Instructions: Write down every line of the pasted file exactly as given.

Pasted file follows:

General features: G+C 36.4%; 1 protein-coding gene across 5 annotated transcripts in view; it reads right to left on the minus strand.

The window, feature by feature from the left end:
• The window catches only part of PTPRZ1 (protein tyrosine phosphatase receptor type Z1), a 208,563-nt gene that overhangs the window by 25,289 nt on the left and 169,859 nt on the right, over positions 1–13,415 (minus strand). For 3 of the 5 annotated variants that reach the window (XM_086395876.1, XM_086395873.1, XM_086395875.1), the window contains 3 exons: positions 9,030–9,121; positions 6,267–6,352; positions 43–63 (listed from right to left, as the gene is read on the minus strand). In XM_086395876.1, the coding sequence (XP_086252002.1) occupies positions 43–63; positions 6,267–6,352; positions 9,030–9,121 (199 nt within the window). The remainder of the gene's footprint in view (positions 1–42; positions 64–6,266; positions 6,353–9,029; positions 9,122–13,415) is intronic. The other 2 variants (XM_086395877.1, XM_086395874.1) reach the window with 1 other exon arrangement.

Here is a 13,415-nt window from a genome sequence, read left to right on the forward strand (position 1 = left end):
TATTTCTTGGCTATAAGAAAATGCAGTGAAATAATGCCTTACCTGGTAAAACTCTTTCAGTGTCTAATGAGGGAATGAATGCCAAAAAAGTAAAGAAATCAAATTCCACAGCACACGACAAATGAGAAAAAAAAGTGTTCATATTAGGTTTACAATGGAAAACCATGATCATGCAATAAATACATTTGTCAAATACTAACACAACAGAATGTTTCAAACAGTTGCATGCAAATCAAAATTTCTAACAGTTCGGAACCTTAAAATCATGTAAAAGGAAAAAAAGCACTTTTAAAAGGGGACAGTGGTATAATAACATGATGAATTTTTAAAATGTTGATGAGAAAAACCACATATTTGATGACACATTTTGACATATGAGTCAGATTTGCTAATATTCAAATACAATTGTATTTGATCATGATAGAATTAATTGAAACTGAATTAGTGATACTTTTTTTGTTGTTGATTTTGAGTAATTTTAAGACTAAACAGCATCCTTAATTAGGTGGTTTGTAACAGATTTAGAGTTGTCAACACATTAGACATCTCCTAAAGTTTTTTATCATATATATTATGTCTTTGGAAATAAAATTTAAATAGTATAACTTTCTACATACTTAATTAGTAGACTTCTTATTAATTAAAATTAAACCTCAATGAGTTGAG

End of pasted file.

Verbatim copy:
General features: G+C 36.4%; 1 protein-coding gene across 5 annotated transcripts in view; it reads right to left on the minus strand.

The window, feature by feature from the left end:
• The window catches only part of PTPRZ1 (protein tyrosine phosphatase receptor type Z1), a 208,563-nt gene that overhangs the window by 25,289 nt on the left and 169,859 nt on the right, over positions 1–13,415 (minus strand). For 3 of the 5 annotated variants that reach the window (XM_086395876.1, XM_086395873.1, XM_086395875.1), the window contains 3 exons: positions 9,030–9,121; positions 6,267–6,352; positions 43–63 (listed from right to left, as the gene is read on the minus strand). In XM_086395876.1, the coding sequence (XP_086252002.1) occupies positions 43–63; positions 6,267–6,352; positions 9,030–9,121 (199 nt within the window). The remainder of the gene's footprint in view (positions 1–42; positions 64–6,266; positions 6,353–9,029; positions 9,122–13,415) is intronic. The other 2 variants (XM_086395877.1, XM_086395874.1) reach the window with 1 other exon arrangement.

Here is a 13,415-nt window from a genome sequence, read left to right on the forward strand (position 1 = left end):
TATTTCTTGGCTATAAGAAAATGCAGTGAAATAATGCCTTACCTGGTAAAACTCTTTCAGTGTCTAATGAGGGAATGAATGCCAAAAAAGTAAAGAAATCAAATTCCACAGCACACGACAAATGAGAAAAAAAAGTGTTCATATTAGGTTTACAATGGAAAACCATGATCATGCAATAAATACATTTGTCAAATACTAACACAACAGAATGTTTCAAACAGTTGCATGCAAATCAAAATTTCTAACAGTTCGGAACCTTAAAATCATGTAAAAGGAAAAAAAGCACTTTTAAAAGGGGACAGTGGTATAATAACATGATGAATTTTTAAAATGTTGATGAGAAAAACCACATATTTGATGACACATTTTGACATATGAGTCAGATTTGCTAATATTCAAATACAATTGTATTTGATCATGATAGAATTAATTGAAACTGAATTAGTGATACTTTTTTTGTTGTTGATTTTGAGTAATTTTAAGACTAAACAGCATCCTTAATTAGGTGGTTTGTAACAGATTTAGAGTTGTCAACACATTAGACATCTCCTAAAGTTTTTTATCATATATATTATGTCTTTGGAAATAAAATTTAAATAGTATAACTTTCTACATACTTAATTAGTAGACTTCTTATTAATTAAAATTAAACCTCAATGAGTTGAG